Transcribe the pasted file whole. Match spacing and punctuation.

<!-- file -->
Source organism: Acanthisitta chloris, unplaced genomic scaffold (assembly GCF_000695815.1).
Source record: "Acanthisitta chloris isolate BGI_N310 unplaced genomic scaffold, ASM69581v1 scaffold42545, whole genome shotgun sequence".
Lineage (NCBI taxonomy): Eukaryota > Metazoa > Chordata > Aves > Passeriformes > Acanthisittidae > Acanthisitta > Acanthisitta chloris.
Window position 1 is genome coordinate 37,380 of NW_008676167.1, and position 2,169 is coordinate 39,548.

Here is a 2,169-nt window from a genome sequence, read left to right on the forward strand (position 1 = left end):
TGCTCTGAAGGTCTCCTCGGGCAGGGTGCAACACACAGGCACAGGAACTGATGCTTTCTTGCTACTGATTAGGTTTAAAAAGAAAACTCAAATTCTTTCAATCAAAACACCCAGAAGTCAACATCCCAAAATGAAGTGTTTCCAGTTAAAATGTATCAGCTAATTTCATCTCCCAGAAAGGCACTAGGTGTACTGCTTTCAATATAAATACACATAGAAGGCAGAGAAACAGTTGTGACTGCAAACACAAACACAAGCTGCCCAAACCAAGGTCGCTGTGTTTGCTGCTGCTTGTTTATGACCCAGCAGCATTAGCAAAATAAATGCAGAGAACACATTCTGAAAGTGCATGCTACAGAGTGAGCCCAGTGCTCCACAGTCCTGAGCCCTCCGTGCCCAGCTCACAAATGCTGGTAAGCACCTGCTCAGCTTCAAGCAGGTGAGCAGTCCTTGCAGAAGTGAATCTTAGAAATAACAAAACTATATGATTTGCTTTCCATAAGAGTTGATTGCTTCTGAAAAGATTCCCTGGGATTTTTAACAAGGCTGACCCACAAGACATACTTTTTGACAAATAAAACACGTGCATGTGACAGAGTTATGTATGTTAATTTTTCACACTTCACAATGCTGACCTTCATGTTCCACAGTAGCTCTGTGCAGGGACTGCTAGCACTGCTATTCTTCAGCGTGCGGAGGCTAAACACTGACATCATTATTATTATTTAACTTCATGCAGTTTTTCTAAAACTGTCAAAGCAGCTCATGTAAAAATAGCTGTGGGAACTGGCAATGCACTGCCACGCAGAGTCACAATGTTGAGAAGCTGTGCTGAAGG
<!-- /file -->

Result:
Source organism: Acanthisitta chloris, unplaced genomic scaffold (assembly GCF_000695815.1).
Source record: "Acanthisitta chloris isolate BGI_N310 unplaced genomic scaffold, ASM69581v1 scaffold42545, whole genome shotgun sequence".
Lineage (NCBI taxonomy): Eukaryota > Metazoa > Chordata > Aves > Passeriformes > Acanthisittidae > Acanthisitta > Acanthisitta chloris.
Window position 1 is genome coordinate 37,380 of NW_008676167.1, and position 2,169 is coordinate 39,548.

Here is a 2,169-nt window from a genome sequence, read left to right on the forward strand (position 1 = left end):
TGCTCTGAAGGTCTCCTCGGGCAGGGTGCAACACACAGGCACAGGAACTGATGCTTTCTTGCTACTGATTAGGTTTAAAAAGAAAACTCAAATTCTTTCAATCAAAACACCCAGAAGTCAACATCCCAAAATGAAGTGTTTCCAGTTAAAATGTATCAGCTAATTTCATCTCCCAGAAAGGCACTAGGTGTACTGCTTTCAATATAAATACACATAGAAGGCAGAGAAACAGTTGTGACTGCAAACACAAACACAAGCTGCCCAAACCAAGGTCGCTGTGTTTGCTGCTGCTTGTTTATGACCCAGCAGCATTAGCAAAATAAATGCAGAGAACACATTCTGAAAGTGCATGCTACAGAGTGAGCCCAGTGCTCCACAGTCCTGAGCCCTCCGTGCCCAGCTCACAAATGCTGGTAAGCACCTGCTCAGCTTCAAGCAGGTGAGCAGTCCTTGCAGAAGTGAATCTTAGAAATAACAAAACTATATGATTTGCTTTCCATAAGAGTTGATTGCTTCTGAAAAGATTCCCTGGGATTTTTAACAAGGCTGACCCACAAGACATACTTTTTGACAAATAAAACACGTGCATGTGACAGAGTTATGTATGTTAATTTTTCACACTTCACAATGCTGACCTTCATGTTCCACAGTAGCTCTGTGCAGGGACTGCTAGCACTGCTATTCTTCAGCGTGCGGAGGCTAAACACTGACATCATTATTATTATTTAACTTCATGCAGTTTTTCTAAAACTGTCAAAGCAGCTCATGTAAAAATAGCTGTGGGAACTGGCAATGCACTGCCACGCAGAGTCACAATGTTGAGAAGCTGTGCTGAAGG